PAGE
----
How to implement instance factory for multiple classes

What is the factory pattern to create different objects?

🙋‍♂️ Shubham Verma    🗓 August 12, 2023

How to implement instance factory for multiple classes

How to implement instance factory for multiple classes

An instance factory is a design pattern that encapsulates the creation of objects and allows for flexibility in instantiation. Implementing an instance factory can be quite useful when dealing with multiple classes, as it centralizes object creation and can simplify code maintenance.

Here's how you can implement an instance factory for multiple classes in TypeScript:

Define Interface:

If your all class have the same methods, then its a good idea to define the interface.

Define Classes:

Start by defining the classes for which you want to create instances using the factory.

Create Factory:

Create a factory class that contains methods for creating instances of the different classes


Now you can use the instance factory to create instances of the classes in a centralized manner.
By using an instance factory, you can easily manage and maintain object creation for multiple classes. If you need to modify the instantiation process or add common logic, you can do so within the factory without affecting the client code that uses the factory.
Additionally, if you have a large number of classes or want more dynamic instantiation, you can use a more advanced approach like a registry or mapping to associate class names or identifiers with their corresponding creation methods in the factory.

 implementing an instance factory pattern provides a structured and centralized way to create instances of multiple classes. This design pattern offers several advantages that contribute to cleaner, more maintainable, and flexible code:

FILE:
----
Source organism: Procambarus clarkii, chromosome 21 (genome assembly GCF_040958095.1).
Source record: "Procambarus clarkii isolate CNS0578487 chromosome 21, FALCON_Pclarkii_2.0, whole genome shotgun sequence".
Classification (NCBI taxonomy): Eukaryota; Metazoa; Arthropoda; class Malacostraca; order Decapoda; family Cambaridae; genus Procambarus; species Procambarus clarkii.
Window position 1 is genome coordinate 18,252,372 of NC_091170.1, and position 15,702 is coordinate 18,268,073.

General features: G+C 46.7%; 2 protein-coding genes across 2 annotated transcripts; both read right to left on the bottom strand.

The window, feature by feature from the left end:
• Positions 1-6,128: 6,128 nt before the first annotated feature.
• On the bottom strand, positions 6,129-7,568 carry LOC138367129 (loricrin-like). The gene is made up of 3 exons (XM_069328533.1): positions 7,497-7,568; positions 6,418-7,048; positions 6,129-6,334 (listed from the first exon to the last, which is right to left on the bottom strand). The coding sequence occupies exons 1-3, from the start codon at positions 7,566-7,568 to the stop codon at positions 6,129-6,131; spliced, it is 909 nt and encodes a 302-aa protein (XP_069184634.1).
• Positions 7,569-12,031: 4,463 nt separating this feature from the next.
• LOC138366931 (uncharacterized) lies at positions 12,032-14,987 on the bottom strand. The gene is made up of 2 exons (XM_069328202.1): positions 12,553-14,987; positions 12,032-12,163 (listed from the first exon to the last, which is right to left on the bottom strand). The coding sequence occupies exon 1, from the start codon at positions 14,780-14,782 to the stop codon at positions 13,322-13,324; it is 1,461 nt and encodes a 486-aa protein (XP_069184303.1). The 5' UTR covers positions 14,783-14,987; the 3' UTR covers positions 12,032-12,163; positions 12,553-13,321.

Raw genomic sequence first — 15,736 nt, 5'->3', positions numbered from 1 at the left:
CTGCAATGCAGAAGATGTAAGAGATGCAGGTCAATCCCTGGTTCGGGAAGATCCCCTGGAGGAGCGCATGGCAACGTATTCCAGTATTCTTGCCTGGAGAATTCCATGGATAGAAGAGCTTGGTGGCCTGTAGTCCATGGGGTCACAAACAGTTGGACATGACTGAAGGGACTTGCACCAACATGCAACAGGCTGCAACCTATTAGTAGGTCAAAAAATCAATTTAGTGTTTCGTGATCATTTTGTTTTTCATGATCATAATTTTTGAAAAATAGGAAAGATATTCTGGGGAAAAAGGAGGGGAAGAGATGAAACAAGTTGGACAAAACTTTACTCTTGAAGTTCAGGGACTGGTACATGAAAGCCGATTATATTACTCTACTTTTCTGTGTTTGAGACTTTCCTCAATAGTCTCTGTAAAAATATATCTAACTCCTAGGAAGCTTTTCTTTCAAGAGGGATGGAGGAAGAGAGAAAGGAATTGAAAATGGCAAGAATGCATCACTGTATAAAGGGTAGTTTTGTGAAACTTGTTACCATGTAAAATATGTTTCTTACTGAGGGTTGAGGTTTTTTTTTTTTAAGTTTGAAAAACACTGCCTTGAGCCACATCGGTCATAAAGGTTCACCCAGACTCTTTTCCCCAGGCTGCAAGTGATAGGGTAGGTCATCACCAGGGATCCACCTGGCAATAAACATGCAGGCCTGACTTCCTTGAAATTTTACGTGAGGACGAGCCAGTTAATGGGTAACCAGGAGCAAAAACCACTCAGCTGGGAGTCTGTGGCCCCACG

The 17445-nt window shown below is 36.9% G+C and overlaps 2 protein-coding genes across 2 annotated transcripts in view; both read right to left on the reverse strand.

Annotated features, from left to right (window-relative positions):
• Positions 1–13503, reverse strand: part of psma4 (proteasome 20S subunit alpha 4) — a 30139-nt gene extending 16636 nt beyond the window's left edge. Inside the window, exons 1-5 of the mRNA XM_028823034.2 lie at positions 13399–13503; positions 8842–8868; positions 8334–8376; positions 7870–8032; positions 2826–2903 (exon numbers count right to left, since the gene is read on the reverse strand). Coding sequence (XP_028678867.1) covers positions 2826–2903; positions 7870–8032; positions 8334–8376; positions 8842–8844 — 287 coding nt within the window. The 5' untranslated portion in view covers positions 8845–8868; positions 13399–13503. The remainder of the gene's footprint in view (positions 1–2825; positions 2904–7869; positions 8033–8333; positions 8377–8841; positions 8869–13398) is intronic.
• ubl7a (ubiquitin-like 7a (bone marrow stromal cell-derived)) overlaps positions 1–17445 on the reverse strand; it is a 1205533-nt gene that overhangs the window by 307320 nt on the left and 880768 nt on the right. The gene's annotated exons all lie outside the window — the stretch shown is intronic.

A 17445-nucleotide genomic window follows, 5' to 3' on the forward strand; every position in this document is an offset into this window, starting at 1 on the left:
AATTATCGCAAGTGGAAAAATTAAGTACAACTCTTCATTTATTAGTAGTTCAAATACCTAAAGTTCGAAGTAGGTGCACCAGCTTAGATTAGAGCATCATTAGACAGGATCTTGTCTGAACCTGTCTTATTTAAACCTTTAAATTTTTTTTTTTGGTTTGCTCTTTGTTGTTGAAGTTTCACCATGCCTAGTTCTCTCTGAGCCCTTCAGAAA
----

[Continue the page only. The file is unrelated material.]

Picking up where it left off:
1. Code Organization: The instance factory segregates object creation logic from the rest of the application, promoting better code organization and separation of concerns.

  2. Flexibility: The factory enables you to modify the instantiation process or add common logic in a single place without affecting the client code that uses the factory. This enhances flexibility and maintainability.

  3. Simplicity: Creating instances through a factory reduces redundancy in the client code by abstracting away the instantiation details. This leads to cleaner and more concise code.

  4. Centralization: All object creation logic is contained within the factory, making it easier to manage, update, and extend the creation process for various classes.

  5. Dynamic Creation: By incorporating class mappings or identifiers, the factory can provide dynamic instance creation based on runtime conditions or configurations.

  6. Extensibility: As the application evolves, adding new classes to the factory is straightforward. The factory can be updated to accommodate new classes without modifying existing code.

  7. Error Handling: The factory can handle cases where a class does not exist or when instantiation fails, providing better error handling and reducing the likelihood of runtime errors.


This approach allows you to extend the factory with new classes without modifying the factory class itself, making your code more open to changes and easier to maintain.

Whether you have a few classes or a complex hierarchy of objects, an instance factory pattern promotes modular and maintainable code. It encapsulates the object creation process and abstracts away the details, allowing developers to focus on the overall functionality of their application while ensuring consistent and reliable instance creation. By adopting this pattern, you can build more robust and adaptable software systems that are easier to extend and maintain over time.

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